报告人：台湾大学 葛宇宁 副教授
Triaxial Testing of Railroad Ballast within the Parallel Gradation Scaling Framework
The parallel gradation modeling technique was originally developed by John Lowe in 1964, to allow assessment of large grain-size geomaterial properties in smaller, more typical testing facilities. The parallel gradation model states that a model smaller grain-size distribution granular material, of the same composition as the prototype material, can be used in triaxial testing at a scaled down grain-size, if the model material grain-size is exactly parallel to the prototype material. Therefore, a model granular material composed of smaller, but parallel, grain-size distribution can be used to predict shear and compressive properties of a larger granular material, such as rock fill. Emphasis has focused on monotonic loading, where the material is progressively loaded to failure. Cyclical testing of this model has been absent.
This presentation presents an investigation of the possibility of using the parallel gradation modeling technique in a cyclical triaxial testing framework. Three separate gradations of ballast material were used in this research. The largest gradation contains a top particle size of63.5 mm(2.5-inches) and is marketed as #3 modified railroad ballast. The second two gradations contained a top size of38 mm(1.5-inches) and19 mm(¾-inches) respectively.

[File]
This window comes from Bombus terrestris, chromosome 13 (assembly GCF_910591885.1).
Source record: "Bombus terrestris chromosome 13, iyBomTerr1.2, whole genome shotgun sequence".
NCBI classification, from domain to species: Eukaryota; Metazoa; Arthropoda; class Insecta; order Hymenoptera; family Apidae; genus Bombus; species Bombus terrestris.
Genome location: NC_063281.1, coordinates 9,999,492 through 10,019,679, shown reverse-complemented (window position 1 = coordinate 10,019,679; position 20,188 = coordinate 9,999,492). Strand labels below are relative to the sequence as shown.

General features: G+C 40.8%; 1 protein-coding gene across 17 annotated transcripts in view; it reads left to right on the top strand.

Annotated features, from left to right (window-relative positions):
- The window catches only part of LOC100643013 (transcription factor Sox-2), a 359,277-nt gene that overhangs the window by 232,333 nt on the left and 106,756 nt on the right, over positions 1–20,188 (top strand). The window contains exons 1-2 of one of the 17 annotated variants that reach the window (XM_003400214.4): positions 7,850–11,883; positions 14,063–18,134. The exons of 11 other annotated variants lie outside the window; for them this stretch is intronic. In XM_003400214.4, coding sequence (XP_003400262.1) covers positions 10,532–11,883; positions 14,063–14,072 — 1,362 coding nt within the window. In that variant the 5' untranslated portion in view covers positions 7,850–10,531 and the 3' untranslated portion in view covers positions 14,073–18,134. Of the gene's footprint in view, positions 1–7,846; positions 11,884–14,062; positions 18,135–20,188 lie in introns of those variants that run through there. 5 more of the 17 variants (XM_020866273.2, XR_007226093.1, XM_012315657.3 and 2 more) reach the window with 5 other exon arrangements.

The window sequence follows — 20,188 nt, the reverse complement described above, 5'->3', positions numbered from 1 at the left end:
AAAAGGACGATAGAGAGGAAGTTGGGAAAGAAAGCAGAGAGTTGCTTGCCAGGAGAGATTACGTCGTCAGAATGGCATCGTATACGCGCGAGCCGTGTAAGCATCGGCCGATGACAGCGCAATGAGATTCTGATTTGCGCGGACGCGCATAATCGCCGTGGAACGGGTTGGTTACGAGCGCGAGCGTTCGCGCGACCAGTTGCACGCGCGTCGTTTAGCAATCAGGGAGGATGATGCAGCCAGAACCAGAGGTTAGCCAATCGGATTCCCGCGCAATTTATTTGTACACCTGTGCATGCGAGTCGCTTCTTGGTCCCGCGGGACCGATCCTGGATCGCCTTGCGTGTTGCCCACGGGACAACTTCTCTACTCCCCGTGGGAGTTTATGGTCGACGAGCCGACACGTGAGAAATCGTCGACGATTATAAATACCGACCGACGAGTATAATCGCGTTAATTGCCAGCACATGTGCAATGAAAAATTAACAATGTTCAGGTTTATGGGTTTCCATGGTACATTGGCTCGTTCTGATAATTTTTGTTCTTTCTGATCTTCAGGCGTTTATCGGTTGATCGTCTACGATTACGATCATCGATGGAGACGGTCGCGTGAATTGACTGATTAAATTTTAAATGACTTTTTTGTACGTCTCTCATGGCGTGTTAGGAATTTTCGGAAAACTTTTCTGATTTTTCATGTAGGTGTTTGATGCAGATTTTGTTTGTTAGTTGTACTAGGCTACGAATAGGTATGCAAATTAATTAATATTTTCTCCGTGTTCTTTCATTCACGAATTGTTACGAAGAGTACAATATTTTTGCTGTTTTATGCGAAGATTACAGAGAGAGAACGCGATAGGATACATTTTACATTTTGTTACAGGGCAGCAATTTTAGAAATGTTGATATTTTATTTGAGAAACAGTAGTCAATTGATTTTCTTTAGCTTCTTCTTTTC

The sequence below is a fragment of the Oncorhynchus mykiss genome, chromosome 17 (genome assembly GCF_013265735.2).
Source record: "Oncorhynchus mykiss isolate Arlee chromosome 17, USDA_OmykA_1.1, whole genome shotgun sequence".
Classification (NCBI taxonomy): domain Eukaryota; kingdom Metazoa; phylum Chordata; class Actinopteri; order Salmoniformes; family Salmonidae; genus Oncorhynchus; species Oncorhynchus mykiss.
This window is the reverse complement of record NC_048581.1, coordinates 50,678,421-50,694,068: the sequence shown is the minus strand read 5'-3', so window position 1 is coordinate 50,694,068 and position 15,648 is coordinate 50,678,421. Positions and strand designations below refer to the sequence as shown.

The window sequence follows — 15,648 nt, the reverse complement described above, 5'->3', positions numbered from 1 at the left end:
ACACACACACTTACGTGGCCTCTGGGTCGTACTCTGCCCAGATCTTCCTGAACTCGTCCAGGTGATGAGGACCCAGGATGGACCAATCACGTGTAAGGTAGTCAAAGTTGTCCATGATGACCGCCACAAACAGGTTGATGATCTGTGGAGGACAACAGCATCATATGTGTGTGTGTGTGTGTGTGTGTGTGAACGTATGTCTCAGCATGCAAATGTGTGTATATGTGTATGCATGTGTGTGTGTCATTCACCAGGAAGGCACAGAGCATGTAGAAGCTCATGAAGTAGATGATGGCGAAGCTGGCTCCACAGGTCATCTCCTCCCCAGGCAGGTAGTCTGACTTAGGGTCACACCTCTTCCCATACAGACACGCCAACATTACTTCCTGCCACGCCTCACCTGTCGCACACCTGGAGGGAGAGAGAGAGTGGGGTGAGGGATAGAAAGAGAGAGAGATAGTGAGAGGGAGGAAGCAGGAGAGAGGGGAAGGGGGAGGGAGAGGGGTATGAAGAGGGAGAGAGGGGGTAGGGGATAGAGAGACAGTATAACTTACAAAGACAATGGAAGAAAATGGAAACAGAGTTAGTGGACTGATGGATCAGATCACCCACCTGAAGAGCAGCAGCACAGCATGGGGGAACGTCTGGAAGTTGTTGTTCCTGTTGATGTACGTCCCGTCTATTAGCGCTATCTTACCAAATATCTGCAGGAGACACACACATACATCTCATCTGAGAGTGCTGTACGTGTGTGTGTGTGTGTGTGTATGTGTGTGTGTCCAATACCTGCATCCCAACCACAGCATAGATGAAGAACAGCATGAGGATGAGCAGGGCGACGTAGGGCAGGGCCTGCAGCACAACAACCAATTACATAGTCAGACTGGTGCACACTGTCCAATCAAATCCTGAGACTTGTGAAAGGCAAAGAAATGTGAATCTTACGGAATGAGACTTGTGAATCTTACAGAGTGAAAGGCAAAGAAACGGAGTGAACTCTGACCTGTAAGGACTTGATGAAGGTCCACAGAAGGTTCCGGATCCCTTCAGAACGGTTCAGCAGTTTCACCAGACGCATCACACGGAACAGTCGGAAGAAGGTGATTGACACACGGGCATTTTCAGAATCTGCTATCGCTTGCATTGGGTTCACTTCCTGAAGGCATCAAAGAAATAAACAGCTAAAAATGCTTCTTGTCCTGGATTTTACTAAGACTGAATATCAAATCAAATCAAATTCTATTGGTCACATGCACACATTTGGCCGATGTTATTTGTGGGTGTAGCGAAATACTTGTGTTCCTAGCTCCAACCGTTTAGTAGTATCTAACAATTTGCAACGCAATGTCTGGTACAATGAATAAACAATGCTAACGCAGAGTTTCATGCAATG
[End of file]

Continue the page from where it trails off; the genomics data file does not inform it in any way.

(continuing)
These gradations were manufactured to have a grain-size distribution curve, parallel to the63.5 mmprototype gradation. Triaxial samples weighing over190 kgwere loaded cyclically 10,000 times. Particle shape comparisons between the gradations were assessed for both fresh ballast as well as the ballast used in the triaxial testing. Conclusions are drawn from this testing program regarding the validity of the parallel gradation modeling technique within the cyclical triaxial testing framework.
Cyclic Plasticity Model for Geo-Materials Based on Fuzzy Set Plasticity
This presentation discusses the developments and enhancements of a fuzzy set cyclic plasticity model, which is based on classical plastic flow-theory and mixed hardening concepts, but which employs expressions and algorithmic tools, that are far simpler to visualize, integrate and implement than many other constitutive models based on conventional mixed kinematic-isotropic concepts. The present formulation accurately simulates stress-strain, strength, dilatancy, pressure dependence, and non-proportional loading features for geomaterials subjected to both low and high-cycle loading, including fatigue and elastic-shakedown phenomena. Applications of damage evolutions, long-term effects, non-proportional loading, and principal stress rotation are also presented.